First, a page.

Smith Talks With Ethics Leaders
By John Bresnahan Roll Call Staff Rep. Nick Smith (R-Mich.) last week spoke with Reps. Joel Hefley (R-Colo.) and Alan Mollohan (D-W. Va.), the chairman and ranking member of the House ethics committee, about allegations that GOP lawmakers improperly sought to influence him during a controversial Nov. 22 vote on Medicare.
Smith declined to elaborate on his discussions with Hefley and Mollohan, who have launched an “informal fact-finding” investigation into his case, and added that he has not yet hired a lawyer to represent him before the ethics committee. Smith said he knew “lots of lawyers who could help him,” a reference to his House colleagues.
Smith also repeated his belief that the GOP pressure tactics used during the Medicare vote — which he had previously said included offers of $100,000 for his son Brad’s campaign for Congress, as well as threats to defeat the younger Smith if his father didn’t fall into line — “probably didn’t meet the legal definition of bribery.” Smith is retiring from Congress at the end of this session, and his son is seeking to succeed him.
The Michigan Republican added, as he has on several other occasions, that he was sorry that he had used the word bribery in his initial descriptions of what happened during the Medicare vote.
The Smith case is expected to be on the ethics committee agenda when it meets Feb. 25, the first time the entire committee has assembled since October 2003. An earlier meeting set for last Thursday was rescheduled after the House’s legislative lineup changed and the body adjourned a day early for the Presidents’ Day recess.
House Democrats are anxious for the ethics committee to move from its “informal fact-finding” into a full-blown review of Smith’s original allegations. Democrats may file a formal ethics charge if the committee does not move on its own to a full investigation.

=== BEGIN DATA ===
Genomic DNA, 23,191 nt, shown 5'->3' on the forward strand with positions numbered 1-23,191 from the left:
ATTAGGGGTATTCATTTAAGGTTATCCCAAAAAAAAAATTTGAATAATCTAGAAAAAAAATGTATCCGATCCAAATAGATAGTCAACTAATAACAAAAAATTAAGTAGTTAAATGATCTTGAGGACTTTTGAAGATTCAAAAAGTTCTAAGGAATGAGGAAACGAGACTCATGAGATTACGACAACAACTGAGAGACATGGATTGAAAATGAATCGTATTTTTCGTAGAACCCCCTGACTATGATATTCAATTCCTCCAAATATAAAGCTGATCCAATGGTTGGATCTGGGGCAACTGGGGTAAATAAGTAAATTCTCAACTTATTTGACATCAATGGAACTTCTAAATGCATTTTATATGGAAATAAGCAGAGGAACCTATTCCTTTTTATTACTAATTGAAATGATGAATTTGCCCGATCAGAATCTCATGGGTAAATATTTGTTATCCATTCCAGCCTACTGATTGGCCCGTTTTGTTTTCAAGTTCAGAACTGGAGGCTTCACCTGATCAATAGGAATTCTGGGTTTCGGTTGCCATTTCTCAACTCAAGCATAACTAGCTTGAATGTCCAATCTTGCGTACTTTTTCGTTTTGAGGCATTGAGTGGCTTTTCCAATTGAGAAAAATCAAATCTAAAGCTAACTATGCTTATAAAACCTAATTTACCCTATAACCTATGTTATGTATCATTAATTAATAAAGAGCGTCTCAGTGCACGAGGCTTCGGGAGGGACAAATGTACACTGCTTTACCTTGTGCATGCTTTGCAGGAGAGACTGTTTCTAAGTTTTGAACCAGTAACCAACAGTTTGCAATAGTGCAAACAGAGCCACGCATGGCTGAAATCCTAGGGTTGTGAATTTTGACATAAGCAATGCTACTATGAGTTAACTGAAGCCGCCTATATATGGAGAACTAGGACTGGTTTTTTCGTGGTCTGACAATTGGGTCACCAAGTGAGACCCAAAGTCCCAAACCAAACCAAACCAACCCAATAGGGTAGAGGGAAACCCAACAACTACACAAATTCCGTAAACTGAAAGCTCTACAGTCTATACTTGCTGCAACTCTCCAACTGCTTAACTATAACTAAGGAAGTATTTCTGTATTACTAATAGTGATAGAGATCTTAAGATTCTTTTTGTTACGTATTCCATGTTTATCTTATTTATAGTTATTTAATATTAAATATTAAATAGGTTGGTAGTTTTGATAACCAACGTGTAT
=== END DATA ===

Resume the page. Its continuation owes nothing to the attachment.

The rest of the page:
Speaker Dennis Hastert (R-Ill.) left open the Medicare vote for nearly three hours as top Republicans and White House officials tried frantically to convince GOP lawmakers to support a $400 billion Medicare prescription drug bill.
The day after the vote, Smith, who refused to back the initiative, charged that unnamed party leaders used “bribes and special deals” to convince reluctant Republicans to support the proposal. The Medicare bill passed by a 220-215 vote.
Just over a week later, Smith told a Michigan radio station that he was offered $100,000 for Brad Smith’s campaign if he voted yes, and conservative columnist Robert Novak reported that Smith was taunted by other Members, including Rep. Duke Cunningham (R-Calif.), after casting his no vote. These Members allegedly told Smith that his son would never make it to Congress because of that vote.
Cunningham last week refused to discuss the specifics of what he had said to Smith on the floor, insisting that he would do so only to the ethics committee, although he did admit his comments related to Brad Smith.
Smith himself has backed away somewhat from his initial comments about the Medicare vote. He told The Detroit News in an interview Wednesday that, “I was told we could give Brad aggressive and substantial campaign support. I interpreted that as to include financial support for his campaign. Nobody actually said there will be financial support for Brad.”
Smith added: “Nobody mentioned any dollar amount. Members of Congress are really too smart to come up to you on the floor and say, ‘We’ll give you this many dollars for this.’”
Cunningham, who hovered around Smith for most of the vote according to his own recollection, said that he “never heard any mention of money” to his Michigan colleague.
But he said Brad Smith’s future and the potential impact on his Congressional campaign if his father voted “no” on the Medicare bill was raised by GOP lawmakers lobbying the elder Smith. “It did come up,” acknowledged Cunningham, refusing to elaborate.